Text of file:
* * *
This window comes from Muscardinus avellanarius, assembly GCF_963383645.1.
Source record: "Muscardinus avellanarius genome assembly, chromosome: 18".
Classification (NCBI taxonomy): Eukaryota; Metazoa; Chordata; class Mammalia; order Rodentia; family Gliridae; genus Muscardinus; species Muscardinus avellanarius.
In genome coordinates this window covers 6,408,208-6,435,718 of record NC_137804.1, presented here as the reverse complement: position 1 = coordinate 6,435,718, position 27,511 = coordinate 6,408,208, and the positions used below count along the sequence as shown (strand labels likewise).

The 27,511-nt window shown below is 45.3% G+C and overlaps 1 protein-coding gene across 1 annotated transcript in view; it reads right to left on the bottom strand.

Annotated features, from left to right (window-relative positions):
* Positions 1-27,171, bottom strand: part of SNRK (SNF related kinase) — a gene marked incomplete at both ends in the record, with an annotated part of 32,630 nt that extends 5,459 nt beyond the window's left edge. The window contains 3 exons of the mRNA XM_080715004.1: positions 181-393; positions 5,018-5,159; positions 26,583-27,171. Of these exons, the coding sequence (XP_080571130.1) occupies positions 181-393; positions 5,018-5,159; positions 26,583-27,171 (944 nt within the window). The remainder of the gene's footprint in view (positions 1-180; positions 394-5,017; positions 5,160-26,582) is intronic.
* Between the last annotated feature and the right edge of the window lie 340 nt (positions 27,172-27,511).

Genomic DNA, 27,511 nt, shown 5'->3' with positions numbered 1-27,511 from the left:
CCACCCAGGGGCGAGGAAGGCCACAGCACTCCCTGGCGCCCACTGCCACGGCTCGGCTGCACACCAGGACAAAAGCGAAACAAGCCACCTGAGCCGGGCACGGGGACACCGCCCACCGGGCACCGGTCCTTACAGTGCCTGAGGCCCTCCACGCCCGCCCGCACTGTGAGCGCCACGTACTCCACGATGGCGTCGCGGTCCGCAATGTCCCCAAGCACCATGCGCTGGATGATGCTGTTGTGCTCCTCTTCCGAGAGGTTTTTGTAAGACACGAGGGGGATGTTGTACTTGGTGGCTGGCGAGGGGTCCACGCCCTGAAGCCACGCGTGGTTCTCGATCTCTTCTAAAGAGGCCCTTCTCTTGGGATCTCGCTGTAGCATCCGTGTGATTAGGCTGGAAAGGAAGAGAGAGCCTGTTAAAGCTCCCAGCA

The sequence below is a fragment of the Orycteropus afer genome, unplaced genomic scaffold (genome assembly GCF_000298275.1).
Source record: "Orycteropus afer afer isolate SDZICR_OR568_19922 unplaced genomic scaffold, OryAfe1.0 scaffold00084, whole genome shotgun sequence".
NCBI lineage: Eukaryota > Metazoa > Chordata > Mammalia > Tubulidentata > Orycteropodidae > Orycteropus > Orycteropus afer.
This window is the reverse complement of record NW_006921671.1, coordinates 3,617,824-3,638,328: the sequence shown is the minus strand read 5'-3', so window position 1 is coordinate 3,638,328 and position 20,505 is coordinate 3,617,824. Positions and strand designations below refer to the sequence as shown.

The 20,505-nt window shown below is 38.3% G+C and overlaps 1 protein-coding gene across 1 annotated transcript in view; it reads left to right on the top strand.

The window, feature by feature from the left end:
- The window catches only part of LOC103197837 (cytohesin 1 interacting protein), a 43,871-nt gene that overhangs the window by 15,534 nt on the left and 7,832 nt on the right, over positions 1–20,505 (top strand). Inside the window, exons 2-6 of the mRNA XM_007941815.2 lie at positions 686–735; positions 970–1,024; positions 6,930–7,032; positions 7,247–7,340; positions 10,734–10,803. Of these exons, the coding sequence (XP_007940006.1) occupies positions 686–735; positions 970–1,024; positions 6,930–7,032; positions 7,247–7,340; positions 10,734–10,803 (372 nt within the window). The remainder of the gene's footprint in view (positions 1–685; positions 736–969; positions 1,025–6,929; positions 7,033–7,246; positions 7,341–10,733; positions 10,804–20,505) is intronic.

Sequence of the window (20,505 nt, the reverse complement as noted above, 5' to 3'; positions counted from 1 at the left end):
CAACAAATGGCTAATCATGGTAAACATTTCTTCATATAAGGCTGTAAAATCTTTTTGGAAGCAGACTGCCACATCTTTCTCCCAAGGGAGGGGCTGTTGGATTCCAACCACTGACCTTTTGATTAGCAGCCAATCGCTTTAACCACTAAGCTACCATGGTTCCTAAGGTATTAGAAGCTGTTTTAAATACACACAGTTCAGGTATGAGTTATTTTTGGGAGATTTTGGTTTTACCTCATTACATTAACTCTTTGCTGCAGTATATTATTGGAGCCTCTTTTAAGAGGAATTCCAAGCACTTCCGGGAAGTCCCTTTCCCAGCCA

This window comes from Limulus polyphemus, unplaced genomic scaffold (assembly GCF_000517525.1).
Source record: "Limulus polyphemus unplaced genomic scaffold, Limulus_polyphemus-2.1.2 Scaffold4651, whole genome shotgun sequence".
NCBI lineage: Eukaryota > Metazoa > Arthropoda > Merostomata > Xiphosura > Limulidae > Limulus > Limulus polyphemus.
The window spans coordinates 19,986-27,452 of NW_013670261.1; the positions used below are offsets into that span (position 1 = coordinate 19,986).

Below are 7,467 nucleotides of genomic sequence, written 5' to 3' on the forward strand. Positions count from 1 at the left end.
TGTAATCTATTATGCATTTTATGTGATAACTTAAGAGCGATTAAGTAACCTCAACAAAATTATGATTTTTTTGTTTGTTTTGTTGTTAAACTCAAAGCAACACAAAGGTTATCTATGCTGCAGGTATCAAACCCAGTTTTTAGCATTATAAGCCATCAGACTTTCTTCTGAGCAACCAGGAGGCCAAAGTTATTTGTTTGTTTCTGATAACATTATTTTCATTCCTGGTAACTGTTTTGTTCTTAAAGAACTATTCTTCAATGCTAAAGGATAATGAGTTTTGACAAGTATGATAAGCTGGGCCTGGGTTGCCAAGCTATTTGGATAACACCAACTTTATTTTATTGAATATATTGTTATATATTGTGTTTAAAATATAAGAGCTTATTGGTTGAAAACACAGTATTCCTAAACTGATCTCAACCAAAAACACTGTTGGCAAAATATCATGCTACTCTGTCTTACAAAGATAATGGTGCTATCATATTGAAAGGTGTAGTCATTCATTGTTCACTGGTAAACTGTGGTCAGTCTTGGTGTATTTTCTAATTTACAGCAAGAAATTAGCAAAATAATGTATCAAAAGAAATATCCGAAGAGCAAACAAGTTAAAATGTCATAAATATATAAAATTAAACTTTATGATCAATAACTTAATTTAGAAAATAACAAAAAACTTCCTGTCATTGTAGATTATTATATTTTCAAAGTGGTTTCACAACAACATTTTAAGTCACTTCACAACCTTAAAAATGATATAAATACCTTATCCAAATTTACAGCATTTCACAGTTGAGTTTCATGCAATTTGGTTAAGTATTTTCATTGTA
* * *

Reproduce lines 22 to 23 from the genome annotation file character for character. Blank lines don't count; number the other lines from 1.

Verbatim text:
NCBI lineage: Eukaryota > Metazoa > Arthropoda > Merostomata > Xiphosura > Limulidae > Limulus > Limulus polyphemus.
The window spans coordinates 19,986-27,452 of NW_013670261.1; the positions used below are offsets into that span (position 1 = coordinate 19,986).